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Variable Dielectric

  1. May 18, 2013 #1
    1. The problem statement, all variables and given/known data

    Calculate the capacitance of a spherical capacitor of inner radius A and outer radius B which is filled with a di-electric varying as e=c+dcos^2θ . c and d are constants and θ is the angle made with the z axis.(also known as the polar angle)

    2. Relevant equations
    $C=εA/d$


    3. The attempt at a solution
    At first,i thought maybe i should take the potential by keeping θ constant,and then taking the average of the potential to get avg V and then find the potential.Again,I realized that we could also consider the spheres to be thin parallel plates.But,both the process give different answer.Is either of them right?and if one is,can someone explain the process.
     
  2. jcsd
  3. May 19, 2013 #2
    Use the fact that the polar angle dependence of the permittivity arises only in the displacement field not the electric field, hence the electric field has only radial dependence.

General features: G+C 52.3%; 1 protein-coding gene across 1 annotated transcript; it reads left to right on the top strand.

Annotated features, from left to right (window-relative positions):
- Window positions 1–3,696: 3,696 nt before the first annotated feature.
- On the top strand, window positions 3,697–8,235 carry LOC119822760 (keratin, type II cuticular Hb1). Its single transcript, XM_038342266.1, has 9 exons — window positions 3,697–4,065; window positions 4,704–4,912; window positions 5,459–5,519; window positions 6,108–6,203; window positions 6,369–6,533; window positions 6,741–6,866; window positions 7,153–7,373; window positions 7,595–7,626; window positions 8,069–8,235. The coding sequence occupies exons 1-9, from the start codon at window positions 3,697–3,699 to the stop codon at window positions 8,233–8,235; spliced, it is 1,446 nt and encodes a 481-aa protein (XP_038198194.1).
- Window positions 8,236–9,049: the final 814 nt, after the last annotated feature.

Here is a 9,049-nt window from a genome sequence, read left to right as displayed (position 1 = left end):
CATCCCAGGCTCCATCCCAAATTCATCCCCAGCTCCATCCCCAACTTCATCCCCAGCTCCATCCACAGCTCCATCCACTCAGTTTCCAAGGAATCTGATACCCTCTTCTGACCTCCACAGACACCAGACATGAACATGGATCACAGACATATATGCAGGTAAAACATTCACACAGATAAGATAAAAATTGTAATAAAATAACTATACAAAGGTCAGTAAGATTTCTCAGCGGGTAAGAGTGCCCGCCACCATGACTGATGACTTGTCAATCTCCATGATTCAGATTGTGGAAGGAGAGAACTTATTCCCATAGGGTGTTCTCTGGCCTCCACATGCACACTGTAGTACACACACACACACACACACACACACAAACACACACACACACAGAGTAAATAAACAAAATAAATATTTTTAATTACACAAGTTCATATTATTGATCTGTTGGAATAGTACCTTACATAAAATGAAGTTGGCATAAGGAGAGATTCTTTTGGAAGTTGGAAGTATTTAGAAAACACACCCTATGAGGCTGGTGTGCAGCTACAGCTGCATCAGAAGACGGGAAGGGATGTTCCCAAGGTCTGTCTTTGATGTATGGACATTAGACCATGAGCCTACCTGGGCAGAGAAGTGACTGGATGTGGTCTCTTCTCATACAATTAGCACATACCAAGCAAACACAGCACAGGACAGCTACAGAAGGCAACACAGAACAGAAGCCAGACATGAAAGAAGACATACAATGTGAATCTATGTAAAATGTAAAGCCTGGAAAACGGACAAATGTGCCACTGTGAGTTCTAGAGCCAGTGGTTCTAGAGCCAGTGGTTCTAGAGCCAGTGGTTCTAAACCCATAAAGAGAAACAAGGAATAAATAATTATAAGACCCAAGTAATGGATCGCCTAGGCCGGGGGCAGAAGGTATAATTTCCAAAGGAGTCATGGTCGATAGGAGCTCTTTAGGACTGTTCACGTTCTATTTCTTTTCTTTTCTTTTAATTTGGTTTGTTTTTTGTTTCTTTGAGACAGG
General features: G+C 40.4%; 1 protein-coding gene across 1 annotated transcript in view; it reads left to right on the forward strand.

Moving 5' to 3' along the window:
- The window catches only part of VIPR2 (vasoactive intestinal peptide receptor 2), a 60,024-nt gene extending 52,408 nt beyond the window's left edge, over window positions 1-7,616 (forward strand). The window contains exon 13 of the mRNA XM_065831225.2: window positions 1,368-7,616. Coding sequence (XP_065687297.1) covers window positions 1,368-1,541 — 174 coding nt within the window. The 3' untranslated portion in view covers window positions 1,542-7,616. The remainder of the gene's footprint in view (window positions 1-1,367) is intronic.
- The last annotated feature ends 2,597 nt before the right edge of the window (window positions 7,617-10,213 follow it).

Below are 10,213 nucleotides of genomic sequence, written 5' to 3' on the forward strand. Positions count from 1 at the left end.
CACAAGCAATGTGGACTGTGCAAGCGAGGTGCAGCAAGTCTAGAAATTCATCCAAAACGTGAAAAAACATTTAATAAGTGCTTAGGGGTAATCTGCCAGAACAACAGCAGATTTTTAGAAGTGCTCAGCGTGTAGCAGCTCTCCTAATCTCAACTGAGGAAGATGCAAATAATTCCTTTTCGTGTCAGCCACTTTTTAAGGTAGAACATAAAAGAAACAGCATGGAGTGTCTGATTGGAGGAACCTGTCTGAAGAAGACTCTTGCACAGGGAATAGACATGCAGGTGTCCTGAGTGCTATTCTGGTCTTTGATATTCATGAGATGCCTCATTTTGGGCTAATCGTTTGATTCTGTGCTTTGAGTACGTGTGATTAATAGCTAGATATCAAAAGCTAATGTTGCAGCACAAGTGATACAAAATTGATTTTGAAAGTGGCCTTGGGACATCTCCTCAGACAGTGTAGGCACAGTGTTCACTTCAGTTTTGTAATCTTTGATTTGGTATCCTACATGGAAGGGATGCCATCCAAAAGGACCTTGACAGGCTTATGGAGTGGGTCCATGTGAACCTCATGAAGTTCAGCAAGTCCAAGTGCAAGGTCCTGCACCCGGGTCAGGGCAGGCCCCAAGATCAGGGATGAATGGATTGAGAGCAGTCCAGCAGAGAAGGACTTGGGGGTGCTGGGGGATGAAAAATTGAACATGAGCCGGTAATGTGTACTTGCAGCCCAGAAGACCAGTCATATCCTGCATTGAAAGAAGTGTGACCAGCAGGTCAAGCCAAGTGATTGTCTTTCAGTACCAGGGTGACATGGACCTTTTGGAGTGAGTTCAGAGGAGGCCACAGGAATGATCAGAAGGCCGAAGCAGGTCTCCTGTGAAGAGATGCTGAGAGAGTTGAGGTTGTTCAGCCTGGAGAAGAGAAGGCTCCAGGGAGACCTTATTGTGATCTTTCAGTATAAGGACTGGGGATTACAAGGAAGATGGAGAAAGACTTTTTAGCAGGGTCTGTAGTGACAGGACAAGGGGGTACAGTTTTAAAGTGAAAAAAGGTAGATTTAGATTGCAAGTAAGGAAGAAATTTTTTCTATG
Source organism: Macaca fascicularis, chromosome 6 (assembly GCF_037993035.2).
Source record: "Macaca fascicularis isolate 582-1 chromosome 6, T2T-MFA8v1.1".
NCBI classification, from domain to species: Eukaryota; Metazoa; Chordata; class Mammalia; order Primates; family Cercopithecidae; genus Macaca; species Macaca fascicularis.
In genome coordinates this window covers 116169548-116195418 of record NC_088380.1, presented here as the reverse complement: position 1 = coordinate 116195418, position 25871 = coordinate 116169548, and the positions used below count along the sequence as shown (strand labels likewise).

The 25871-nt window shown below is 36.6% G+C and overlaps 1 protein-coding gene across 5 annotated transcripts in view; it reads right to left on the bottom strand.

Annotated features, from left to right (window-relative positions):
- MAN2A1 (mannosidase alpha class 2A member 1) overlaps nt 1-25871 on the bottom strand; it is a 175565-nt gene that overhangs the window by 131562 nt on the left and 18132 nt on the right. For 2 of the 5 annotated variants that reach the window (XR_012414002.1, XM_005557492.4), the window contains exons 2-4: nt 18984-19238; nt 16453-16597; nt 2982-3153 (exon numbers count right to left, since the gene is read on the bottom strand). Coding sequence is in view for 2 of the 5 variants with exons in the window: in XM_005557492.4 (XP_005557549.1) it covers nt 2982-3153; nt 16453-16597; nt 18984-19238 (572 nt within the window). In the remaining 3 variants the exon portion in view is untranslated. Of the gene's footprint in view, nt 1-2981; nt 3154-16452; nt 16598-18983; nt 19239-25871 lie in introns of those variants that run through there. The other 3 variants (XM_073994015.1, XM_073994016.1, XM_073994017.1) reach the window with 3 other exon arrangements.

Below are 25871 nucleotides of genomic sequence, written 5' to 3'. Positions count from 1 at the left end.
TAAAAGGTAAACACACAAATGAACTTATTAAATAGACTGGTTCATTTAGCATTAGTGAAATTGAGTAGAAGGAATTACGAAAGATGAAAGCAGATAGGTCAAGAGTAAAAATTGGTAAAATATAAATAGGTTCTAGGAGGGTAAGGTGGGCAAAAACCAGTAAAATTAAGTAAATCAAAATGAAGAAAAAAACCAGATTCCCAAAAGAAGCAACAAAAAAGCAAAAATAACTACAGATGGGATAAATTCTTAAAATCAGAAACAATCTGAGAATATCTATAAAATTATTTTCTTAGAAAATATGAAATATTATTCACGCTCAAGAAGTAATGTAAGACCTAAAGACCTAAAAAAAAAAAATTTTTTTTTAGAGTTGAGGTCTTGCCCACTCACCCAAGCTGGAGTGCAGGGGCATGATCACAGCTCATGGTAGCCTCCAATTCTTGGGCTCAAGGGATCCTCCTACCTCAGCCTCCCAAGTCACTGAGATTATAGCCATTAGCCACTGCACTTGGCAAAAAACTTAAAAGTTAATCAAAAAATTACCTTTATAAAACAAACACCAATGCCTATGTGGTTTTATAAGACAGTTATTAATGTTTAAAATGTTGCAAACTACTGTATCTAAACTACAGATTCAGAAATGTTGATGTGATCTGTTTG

To find the capacity you need to find the potential difference between the two plates. For this use the integral form of Gauss's law (take care of the displacement field) to find the radial dependence of the electric field. From here finding the potential difference should be easy.
     
  4. May 19, 2013 #3
    Could you please show how to start the calculations?Could you provide setup of any similar problem?Thanks for the help.
     
  5. May 19, 2013 #4
    Suppose the charge on the inner sphere is Q. Now surround the sphere by an imaginary sphere S of radius r. By Gauss's law:

    [tex]\oint_{S}\textbf{D}\;d\textbf{f}=Q[/tex]

    Where df is the element vector of the spherical surface. Consider a linear medium in this case the displacement field proportional to the first power of the electric field:

    [tex]\textbf{D}(r,\theta)=\varepsilon(\theta)\textbf{E}(r)[/tex]

    (convince yourself the electric field only depends on r).

    Now then we have:

    [tex]E(r)r^2\oint_{S}\varepsilon(\theta)d\Omega=Q[/tex]

    Now just calculate the integral of the permitivity over the solid angle, and from here express the electric field.

    When you have the electric field, integrate it between A and B to get the potential difference and from there the capacitance is self evident.
     
  6. May 19, 2013 #5
    Finally I got it!! Thnx a lot.
     
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